I’m Skeptical of Progressive Democrats
The 2018 midterms saw a number of Democratic candidates pledge to not take corporate PAC money. There is even a No-PAC Caucus chaired by Ro Khanna, who is also a member of the Justice Democrats and the Congressional Progressive Caucus. My suspicions are already raised because of the specificity of this pledge: no corporate PAC money. Why not no corporate money at all?
I find it hard to believe that this is a meaningful pledge for these candidates, some of whom are or will soon be Members of Congress, if they are still getting large amounts of money from corporate donors. Who cares if it is corporate money in a PAC or corporate money contributed directly by the corporations? What is the difference?
Turning back to the case of Ro Khanna, a look as his summary available at Open Secrets lists Alphabet Inc and Blackstone Group as among his largest donors during the 2017–2018 period. Of the approximately $2.6 million he raised, about $494,000 came from the Securities & Investment sector alone. Small individual contributions represented a paltry 5.56% of his fundraising, while large individual contributions represented 94.44%. How is this guy not a corporate Democrat? What is really the difference between taking millions of dollars in campaign contributions from large individual donors, many of which are giant companies, and taking millions of dollars in campaign contributions from corporate PACs?
Another progressive candidate who made the headlines in 2018 is Alexandria Ocasio-Cortez, who unseated a decidedly corporate Democrat and went on to crush her GOP opponent in the general election in her district. She, too, is a Justice Democrat, and she, too, has pledged not to take corporate PAC money, as we see from the following Twitter exchange:
That’s a little misleading. The tweet she responded to said “Ocasio does not have corporate donors.” Her affirmitive response does not deny this or correct it; it only restates the pledge not to take corporate PAC money. But she did take corporate money. From her Open Secrets entry for the 2018 NY District 14 Race, we see that Apple Inc and Verizon Communications are among her top 20 donors. A number of what Open Secrets classifies as “Influence & Lobbying” organizations, which tend to be large corporate lawfirms, also appear high on her top donors list.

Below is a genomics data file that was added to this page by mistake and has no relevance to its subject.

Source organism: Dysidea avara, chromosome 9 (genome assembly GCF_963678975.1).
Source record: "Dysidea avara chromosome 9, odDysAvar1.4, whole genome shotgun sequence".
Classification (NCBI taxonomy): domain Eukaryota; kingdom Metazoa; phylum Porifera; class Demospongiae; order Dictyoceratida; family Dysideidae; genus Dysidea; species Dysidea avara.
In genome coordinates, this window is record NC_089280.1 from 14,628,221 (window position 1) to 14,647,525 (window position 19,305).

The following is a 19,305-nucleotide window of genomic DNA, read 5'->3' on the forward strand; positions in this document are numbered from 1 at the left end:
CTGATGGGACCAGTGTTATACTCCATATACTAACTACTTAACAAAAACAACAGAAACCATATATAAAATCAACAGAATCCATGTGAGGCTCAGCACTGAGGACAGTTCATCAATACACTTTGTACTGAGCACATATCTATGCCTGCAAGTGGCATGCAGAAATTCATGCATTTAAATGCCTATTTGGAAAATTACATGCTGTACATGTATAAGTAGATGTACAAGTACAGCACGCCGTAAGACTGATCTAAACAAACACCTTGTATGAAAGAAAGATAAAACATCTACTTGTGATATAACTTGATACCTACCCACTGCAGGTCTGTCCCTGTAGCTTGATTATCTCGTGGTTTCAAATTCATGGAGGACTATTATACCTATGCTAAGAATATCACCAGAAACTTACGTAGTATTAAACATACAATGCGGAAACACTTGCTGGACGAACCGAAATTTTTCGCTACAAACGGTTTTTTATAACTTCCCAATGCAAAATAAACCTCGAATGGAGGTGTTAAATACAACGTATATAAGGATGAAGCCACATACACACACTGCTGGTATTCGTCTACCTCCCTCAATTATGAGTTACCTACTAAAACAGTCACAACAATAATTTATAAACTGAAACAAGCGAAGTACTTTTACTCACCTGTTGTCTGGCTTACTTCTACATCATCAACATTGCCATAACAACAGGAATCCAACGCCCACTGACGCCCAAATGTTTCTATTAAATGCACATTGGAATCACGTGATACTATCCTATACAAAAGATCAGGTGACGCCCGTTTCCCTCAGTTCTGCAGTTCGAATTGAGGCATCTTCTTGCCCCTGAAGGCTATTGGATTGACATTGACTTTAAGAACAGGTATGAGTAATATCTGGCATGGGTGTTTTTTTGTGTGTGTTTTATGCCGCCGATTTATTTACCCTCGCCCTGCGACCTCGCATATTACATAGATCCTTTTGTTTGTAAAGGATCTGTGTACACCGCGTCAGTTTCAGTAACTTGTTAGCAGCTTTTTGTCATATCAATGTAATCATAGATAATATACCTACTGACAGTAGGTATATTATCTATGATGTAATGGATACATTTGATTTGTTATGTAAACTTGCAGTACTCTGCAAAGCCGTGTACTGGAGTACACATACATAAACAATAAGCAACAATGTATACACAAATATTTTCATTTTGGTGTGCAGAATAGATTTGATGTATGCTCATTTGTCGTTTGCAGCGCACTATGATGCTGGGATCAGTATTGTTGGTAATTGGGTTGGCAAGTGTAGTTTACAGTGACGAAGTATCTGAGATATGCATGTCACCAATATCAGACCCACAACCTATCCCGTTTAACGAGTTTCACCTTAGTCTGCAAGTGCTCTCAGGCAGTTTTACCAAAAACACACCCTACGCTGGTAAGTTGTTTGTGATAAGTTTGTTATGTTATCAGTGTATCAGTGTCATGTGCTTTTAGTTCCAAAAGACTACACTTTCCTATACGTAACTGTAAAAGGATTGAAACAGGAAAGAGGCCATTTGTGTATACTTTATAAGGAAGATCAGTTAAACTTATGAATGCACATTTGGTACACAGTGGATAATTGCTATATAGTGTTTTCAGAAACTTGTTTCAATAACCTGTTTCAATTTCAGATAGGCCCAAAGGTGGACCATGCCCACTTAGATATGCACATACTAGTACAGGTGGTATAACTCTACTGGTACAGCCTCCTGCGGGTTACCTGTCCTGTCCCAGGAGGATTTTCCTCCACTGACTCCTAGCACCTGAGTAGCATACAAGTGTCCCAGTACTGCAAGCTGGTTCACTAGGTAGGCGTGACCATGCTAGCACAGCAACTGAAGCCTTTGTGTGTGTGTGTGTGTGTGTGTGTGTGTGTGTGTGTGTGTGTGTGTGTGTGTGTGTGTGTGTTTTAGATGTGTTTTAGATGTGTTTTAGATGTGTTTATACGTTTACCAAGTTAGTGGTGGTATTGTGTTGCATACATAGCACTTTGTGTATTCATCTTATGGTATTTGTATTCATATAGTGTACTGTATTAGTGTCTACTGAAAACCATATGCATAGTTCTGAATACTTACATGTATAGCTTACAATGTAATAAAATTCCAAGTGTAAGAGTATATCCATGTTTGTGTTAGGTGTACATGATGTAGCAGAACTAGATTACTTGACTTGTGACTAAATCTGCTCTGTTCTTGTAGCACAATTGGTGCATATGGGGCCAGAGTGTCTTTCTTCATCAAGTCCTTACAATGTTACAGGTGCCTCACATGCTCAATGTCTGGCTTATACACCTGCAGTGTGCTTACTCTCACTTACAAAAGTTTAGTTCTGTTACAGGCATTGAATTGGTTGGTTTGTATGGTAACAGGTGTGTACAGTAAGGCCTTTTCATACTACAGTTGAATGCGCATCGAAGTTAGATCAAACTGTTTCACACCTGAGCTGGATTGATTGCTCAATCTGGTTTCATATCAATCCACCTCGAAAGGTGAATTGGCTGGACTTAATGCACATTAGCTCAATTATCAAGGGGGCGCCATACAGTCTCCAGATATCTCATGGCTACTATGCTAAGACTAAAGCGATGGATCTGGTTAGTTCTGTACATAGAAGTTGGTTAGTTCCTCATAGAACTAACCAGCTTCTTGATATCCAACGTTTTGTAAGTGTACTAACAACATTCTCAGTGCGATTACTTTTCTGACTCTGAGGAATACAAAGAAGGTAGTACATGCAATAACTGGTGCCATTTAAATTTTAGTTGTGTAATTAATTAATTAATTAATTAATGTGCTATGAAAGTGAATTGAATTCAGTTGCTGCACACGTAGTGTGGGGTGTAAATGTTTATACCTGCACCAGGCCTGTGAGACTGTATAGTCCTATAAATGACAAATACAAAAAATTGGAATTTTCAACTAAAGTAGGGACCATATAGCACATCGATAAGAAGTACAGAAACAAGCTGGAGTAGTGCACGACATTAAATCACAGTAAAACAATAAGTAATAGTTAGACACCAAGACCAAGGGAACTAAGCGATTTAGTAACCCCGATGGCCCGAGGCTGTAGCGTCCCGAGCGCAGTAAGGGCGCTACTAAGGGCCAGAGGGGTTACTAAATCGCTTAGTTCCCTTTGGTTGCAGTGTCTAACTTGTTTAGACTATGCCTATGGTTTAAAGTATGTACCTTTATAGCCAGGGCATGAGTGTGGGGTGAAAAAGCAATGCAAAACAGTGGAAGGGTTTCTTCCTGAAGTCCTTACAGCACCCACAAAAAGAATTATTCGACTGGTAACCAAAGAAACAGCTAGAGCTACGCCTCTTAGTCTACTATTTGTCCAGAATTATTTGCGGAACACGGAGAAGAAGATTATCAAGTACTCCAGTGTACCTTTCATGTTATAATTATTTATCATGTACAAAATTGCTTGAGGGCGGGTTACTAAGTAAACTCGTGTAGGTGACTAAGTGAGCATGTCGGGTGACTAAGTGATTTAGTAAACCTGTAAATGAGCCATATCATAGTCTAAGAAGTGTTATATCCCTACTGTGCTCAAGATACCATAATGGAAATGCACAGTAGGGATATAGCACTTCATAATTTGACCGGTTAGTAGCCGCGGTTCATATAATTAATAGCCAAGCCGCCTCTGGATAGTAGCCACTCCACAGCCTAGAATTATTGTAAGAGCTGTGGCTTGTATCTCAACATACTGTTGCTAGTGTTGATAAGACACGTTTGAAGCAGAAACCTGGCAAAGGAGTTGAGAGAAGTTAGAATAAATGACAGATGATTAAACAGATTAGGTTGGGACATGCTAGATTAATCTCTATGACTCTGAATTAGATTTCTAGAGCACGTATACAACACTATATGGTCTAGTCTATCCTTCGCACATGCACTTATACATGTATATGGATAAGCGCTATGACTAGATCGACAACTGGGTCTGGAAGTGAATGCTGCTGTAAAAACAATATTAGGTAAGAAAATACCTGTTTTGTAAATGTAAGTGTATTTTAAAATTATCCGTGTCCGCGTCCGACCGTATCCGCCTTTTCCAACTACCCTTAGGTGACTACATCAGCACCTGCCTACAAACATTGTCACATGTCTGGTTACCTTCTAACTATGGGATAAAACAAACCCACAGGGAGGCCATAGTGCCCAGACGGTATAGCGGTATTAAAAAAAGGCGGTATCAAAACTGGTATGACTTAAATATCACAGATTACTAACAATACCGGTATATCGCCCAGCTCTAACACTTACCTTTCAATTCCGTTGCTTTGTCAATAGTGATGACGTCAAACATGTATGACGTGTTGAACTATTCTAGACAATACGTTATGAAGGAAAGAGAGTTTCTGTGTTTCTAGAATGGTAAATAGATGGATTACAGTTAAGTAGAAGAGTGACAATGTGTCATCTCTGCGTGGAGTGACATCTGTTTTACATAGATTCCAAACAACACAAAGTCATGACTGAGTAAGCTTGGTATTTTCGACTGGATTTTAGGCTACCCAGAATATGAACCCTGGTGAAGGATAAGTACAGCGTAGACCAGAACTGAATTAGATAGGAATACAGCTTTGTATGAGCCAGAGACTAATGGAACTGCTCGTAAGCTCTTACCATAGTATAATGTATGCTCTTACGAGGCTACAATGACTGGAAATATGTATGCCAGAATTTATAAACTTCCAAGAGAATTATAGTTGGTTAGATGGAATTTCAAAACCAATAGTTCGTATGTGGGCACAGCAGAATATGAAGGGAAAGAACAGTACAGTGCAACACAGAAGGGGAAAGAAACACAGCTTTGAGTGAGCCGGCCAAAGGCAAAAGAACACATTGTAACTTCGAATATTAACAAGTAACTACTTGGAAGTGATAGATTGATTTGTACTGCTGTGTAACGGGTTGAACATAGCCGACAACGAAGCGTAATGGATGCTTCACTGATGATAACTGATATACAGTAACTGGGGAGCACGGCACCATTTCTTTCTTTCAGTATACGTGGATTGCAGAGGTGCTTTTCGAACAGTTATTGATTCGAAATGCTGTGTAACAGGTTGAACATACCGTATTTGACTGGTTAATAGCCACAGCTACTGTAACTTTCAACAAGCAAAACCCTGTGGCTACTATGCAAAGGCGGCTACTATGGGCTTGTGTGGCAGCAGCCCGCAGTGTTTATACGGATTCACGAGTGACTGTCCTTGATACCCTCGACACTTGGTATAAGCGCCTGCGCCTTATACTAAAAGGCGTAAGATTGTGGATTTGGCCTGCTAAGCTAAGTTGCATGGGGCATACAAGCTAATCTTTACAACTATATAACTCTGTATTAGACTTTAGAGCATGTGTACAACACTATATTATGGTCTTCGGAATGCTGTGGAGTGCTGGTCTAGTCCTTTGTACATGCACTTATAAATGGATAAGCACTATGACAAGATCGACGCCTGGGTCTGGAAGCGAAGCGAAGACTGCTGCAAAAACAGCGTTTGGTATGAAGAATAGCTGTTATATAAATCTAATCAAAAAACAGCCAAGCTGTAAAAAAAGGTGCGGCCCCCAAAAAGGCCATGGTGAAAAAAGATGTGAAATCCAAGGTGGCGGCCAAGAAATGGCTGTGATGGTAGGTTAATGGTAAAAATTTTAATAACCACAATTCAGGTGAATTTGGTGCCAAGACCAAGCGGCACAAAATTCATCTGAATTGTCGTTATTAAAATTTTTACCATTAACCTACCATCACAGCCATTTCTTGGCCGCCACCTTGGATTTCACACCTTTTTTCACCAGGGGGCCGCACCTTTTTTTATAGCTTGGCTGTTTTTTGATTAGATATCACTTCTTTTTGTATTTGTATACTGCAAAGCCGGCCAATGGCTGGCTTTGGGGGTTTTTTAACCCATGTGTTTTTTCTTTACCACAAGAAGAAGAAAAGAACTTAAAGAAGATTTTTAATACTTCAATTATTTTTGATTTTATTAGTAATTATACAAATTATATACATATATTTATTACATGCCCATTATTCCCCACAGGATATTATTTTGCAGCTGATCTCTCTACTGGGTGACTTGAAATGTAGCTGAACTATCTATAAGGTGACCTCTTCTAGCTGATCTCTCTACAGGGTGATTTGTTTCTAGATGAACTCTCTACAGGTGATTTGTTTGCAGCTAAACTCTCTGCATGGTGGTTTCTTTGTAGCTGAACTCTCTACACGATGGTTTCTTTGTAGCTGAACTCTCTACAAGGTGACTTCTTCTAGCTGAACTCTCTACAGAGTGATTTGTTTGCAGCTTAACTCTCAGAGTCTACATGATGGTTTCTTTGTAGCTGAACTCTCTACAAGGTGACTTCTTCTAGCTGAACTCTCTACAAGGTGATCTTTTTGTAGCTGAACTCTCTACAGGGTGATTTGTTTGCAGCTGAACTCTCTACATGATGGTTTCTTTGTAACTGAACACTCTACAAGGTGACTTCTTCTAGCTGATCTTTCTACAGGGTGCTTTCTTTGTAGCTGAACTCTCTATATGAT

Ocasio-Cortez is exactly the type of candidate I want to like, and it seems like she is not the absolute pond scum that the overwhelming majority of our Members of Congress are, and while she can attribute about 62% of the approximately $1.8 million her campaign raised to small individual contributions, that still leaves nearly 38% from large individual contributions, such as the aforementioned Apples and Verizons.
These two candidates are just two examples. Scratch the surface of any member of the Congressional Progressive Caucus or any Justice Democrat, and you find the same thing: all the usual corporate Democrat donors from Silicon Valley, Big Finance, influence & lobbying and elsewhere. How is this any kind of revolution? How is this materially different than what has been going on in Washington for decades?
Ultimately, I do not care for the duplicity and word games I’m seeing from progressive Democrats, and while there is a handful out there that I would like to root for, I’m keeping my expectations low. Yes, of course they’re better than Blue Dog Democrats, unapologetic mainstream Democratic corporatists, or the cadre of racist crooks better known as the GOP, but are they really going to bring the kind of change they’re selling with their claims of no corporate PAC money while still taking corporate money? Probably not.